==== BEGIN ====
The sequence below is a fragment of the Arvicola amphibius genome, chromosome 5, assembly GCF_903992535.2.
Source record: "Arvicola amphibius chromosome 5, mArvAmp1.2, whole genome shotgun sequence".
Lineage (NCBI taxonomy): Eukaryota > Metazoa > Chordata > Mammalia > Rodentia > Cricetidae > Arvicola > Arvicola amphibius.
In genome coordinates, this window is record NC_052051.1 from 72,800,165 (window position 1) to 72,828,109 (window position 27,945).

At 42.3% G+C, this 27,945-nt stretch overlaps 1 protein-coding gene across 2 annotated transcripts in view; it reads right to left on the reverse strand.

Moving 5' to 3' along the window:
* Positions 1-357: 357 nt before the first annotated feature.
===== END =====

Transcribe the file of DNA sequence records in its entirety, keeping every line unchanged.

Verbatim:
The sequence below is a fragment of the Arvicola amphibius genome, chromosome 5, assembly GCF_903992535.2.
Source record: "Arvicola amphibius chromosome 5, mArvAmp1.2, whole genome shotgun sequence".
Lineage (NCBI taxonomy): Eukaryota > Metazoa > Chordata > Mammalia > Rodentia > Cricetidae > Arvicola > Arvicola amphibius.
In genome coordinates, this window is record NC_052051.1 from 72,800,165 (window position 1) to 72,828,109 (window position 27,945).

At 42.3% G+C, this 27,945-nt stretch overlaps 1 protein-coding gene across 2 annotated transcripts in view; it reads right to left on the reverse strand.

Moving 5' to 3' along the window:
* Positions 1-357: 357 nt before the first annotated feature.